What are the signs and symptoms of cytomegalovirus (CMV) mononucleosis and how is it differentiated from Epstein-Barr virus (EBV) infectious mononucleosis?

Updated: Jul 07, 2021
  • Author: Ricardo Cedeno-Mendoza, MD; Chief Editor: Michael Stuart Bronze, MD  more...
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CMV may produce a mononucleosis syndrome similar to that caused by Epstein-Barr virus (EBV), primary toxoplasmosis, or acute HIV seroconversion. In a large study of 494 patients with infectious mononucleosis, 79% of cases were due to EBV, and, in the 73 heterophile antibody–negative patients, approximately half of these were CMV positive (rising complement-fixing antibodies). [34] In about a third of patients with CMV mononucleosis, a rash may also be present (macular, papular, maculopapular, rubelliform, morbilliform, or scarlatiniform). [35]

Both CMV and EBV may result in atypical lymphocytes in the blood. Other pertinent test results include negative findings on heterophil antibody studies, mildly or moderately elevated levels of aspartate aminotransferases, and evidence of subclinical hemolysis. [36] Hepatitis and atypical lymphocytes usually disappear after 6 weeks. Despite its great sensitivity, the CMV IgM test is limited by a one-way cross-reaction of acute EBV infectious mononucleosis sera. False-positive reactions have resulted from the presence of rheumatoid factors. [36]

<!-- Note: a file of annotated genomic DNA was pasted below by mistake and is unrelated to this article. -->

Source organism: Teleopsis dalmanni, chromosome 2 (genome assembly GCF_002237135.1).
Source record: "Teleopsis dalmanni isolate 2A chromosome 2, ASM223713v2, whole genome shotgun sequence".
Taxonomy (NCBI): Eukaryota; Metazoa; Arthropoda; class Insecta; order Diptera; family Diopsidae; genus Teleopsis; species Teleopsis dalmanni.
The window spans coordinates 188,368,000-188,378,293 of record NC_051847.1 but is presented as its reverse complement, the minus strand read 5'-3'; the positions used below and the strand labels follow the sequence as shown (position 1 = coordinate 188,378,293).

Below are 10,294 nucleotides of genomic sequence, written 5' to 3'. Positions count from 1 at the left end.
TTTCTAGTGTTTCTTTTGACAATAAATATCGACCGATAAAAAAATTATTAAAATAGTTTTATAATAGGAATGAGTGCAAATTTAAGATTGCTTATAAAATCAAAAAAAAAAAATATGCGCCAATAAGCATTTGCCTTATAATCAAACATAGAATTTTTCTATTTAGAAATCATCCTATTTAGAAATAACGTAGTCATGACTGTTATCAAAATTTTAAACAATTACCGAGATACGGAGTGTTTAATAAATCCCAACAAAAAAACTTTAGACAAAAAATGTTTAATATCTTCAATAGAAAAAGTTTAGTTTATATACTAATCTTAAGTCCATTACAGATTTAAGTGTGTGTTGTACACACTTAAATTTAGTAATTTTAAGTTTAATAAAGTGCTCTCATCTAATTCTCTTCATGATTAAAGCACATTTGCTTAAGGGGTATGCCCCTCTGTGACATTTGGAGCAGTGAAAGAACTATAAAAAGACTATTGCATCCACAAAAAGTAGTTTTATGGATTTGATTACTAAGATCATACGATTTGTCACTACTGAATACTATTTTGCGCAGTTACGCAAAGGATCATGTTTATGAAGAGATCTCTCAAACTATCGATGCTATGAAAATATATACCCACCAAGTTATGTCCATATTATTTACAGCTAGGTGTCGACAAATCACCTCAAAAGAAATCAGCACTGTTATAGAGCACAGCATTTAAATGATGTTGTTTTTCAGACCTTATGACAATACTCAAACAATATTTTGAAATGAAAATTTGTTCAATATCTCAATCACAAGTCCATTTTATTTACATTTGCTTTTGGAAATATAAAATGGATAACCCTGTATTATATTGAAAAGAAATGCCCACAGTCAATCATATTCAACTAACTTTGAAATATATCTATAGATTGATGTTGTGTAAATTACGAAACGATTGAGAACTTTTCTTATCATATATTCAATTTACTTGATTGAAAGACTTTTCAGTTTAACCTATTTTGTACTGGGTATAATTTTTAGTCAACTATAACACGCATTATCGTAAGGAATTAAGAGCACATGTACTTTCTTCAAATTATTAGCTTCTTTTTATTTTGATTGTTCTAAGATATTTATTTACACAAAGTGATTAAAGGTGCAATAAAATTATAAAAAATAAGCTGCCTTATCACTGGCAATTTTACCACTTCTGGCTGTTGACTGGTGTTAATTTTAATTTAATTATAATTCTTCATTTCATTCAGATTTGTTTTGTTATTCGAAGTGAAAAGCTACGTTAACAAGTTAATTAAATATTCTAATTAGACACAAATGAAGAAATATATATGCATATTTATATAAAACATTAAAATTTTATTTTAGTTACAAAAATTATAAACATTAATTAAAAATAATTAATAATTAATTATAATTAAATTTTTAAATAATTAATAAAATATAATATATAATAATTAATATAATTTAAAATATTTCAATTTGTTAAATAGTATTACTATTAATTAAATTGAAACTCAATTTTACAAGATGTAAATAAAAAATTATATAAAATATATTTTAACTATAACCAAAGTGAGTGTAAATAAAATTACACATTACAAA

CMV infection should be suspected in patients with clinical mononucleosis or fever of unknown origin. Most cases have a paucity of physical examination findings. Some studies have shown that, as a group, patients infected with CMV have less hepatomegaly, splenomegaly, and pharyngitis than those infected with EBV. Patients with CMV mononucleosis may be older, have a longer duration of fever, and have less cervical lymphadenopathy. However, such clinical findings are inadequate to differentiate between the two viruses.

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